This weekend involved some serious Christmas fun for our family.

On Saturday, the four big kids spent the day at a Christmas Camp hosted by our friends, the Jacksons. Each year their family hosts an all-day camp including crafts, stories, activities and a Christmas parade. The cost is $35 per child and they use 100% of the proceeds to pay the secondary school tuition (not cheap) for a handful of Kenyan teenagers. Our family pretty much wouldn't miss it for the world.



On Saturday evening, our family attended a gingerbread party. This was hosted by the Grauley family, who I love dearly. If y'all think I'm crazy, you should meet the Grauleys. These people open their home every year for 9 hours, to hundreds of people, for a gingerbread-house-building party. This year, they used their house-building party to raise money for another house -- namely, the SixtyFeet home in Uganda.


(Side note: We've raised almost $40,000 to date for the SixtyFeet match for the land purchase/building fund. If we can raise the last $20,000 before December 31, it will all be eligible for the match! Please spread the word if you can).

And on Sunday, we hosted a little soiree of our own for our neighbors -- a backyard Nativity play, complete with handsome wise men:

Yes, poor Joseph is wearing his sister's flower robe and Davis is wearing an Asian princess gown. This was a rather low-budget production, ok? Trust me, the girly outfits did not affect the manly quality of their performance.

Breathtaking angels:


And a truly star studded cast:

Thank you, Chick-fil-a Cows, for helping us celebrate the birth of Christ.

The activities of this weekend represent everything that I think Christmas should be about. Sweet times with friends, family, neighbors and even strangers, gathering in Jesus' name and with the intention of doing His work and sharing His message. Nothing more and certainly nothing less.

I know y'all are probably growing tired of my anti-Christmas posts, but my heart is convicted -- and I hope yours is too. I can't stop thinking that the American version of Christmas must grieve the heart of Christ.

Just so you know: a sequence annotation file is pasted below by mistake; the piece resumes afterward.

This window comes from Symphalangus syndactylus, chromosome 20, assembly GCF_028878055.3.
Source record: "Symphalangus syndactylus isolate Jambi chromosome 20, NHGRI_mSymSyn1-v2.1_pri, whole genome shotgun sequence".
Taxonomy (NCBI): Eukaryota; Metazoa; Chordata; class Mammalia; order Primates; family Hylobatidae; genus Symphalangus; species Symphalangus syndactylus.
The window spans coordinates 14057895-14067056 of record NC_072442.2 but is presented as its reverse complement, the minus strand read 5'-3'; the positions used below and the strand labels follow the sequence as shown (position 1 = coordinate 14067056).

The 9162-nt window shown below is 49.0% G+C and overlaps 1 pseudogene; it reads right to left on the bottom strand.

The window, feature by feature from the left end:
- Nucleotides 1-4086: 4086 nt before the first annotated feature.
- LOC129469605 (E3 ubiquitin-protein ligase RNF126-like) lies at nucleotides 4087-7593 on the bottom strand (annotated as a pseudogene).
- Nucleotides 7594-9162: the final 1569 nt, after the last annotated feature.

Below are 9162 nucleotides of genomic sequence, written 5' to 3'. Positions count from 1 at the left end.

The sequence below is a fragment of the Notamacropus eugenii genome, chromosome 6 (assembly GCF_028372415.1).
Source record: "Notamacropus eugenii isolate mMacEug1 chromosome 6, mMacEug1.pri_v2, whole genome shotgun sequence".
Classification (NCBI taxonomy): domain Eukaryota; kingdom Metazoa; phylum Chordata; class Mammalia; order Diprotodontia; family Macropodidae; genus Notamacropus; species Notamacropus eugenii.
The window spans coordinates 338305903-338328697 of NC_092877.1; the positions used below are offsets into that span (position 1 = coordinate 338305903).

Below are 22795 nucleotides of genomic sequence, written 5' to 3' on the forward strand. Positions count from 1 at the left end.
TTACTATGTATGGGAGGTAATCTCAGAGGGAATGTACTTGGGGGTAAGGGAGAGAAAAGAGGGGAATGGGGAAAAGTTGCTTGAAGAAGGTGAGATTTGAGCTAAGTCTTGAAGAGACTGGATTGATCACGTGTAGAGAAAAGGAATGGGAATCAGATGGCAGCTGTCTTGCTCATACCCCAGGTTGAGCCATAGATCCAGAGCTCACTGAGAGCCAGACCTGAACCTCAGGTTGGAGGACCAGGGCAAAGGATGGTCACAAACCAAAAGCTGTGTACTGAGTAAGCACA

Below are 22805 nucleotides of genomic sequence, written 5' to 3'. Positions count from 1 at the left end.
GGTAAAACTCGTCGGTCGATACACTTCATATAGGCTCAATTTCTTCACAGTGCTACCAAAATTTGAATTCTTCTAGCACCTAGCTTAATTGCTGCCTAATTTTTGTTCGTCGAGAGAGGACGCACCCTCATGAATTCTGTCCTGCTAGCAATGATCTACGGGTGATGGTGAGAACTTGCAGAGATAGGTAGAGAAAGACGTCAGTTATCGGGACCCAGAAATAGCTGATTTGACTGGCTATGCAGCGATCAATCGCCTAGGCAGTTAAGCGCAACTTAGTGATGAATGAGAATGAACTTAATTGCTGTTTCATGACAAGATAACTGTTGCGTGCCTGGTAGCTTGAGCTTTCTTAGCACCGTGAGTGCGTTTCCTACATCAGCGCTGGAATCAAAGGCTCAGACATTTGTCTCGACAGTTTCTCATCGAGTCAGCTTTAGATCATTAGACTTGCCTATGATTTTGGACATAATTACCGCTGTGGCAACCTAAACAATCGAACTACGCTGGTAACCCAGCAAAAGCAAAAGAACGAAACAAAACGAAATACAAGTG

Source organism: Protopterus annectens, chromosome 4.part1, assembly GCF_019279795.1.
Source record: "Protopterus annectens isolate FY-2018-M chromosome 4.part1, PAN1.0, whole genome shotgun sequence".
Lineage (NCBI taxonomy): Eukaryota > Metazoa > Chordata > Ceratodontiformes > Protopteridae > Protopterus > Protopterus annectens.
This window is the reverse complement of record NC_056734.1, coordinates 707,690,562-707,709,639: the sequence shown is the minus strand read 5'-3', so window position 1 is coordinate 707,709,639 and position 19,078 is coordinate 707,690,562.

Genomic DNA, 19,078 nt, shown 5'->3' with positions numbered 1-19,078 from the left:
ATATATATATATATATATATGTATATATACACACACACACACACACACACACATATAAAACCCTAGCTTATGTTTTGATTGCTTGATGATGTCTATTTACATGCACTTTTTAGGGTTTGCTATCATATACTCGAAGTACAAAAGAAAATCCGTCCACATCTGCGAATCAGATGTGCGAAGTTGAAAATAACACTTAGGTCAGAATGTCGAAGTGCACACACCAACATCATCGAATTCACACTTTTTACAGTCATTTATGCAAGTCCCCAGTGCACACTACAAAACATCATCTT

For really fabulous Christmas ideas and thought provoking reading, read this. It has totally blessed me this season and made me look forward to many, many changes and new traditions for next year.

Merry CHRISTmas, y'all!

Sunday, December 4, 2011

The Beauty of Being Cheap

Yesterday, my tiny baby girl...


turned 2. I cannot believe it. She's out of babyhood and officially a toddler.

This year has absolutely flown by. Some of you might remember this photo from Charlotte's first birthday party, last year. Admittedly, it was a little sad:



Dan was in Uganda completing Hannah and Joseph's adoptions. The guy in the picture is not my husband -- but our family friend and pediatrician, David. He's holding my laptop and skyping with Dan so, while in Africa, he could watch his fifth baby eat her first birthday cake.

So this year, we resolved to do Charlotte's birthday right. I mean, just check out her gift. It's a vintage spring rocking horse. A genuine Mr. Clip Clop.


Anyone want to make a guess at how much this beauty cost us?? Well, if you know me at all, you must know it didn't cost much. In fact, it was free. Many years ago, it used to be mine. Told you it was vintage.

But there's more...

Do you know that Dan and I have actually given this Same. Stinkin'. Horse. to ALL of our children on their second birthdays? Not a similar horse. The exact same one. When a second birthday rolls around, we drag it out of the attic, wipe off the dust and present it to the honored recipient.

So far, Mr. Clip Clop has a perfect track record -- every two-year-old we've gifted it to has been absolutely delighted with the thing. And never once have we been questioned by any of our toddlers as to why they are receiving a used rocking horse as a gift.

Each one of them has loved it, riden it tirelessly and then grown bored with it after about 6 weeks. (The average shelf life of any toy around this place). So Dan and I pack it up, stuff it in the attic and leave it there for the next babe.

And do I feel guilty for this? Not a bit. Because there's not a two-year-old in the world who needs, cares about or even understands elaborate birthday parties and extravagant gifts -- it's just more money that we don't need to spend on ourselves.

Earlier this week, a fellow adoptive mom wrote a post on a similar topic that's been floating all over the internet. I'm linking to it below and would encourage you to read it in it's entirety if you haven't already. It's long, it's opinionated and I will warn you in advance -- it may be the most offensive thing you've ever read. But she really gets at the heart of what I'm talking about here.

No matter your family traditions, your personal belief system, your idea of a good time... truth is truth. Read the Christmas Condundrum here, by Jen Hatmaker.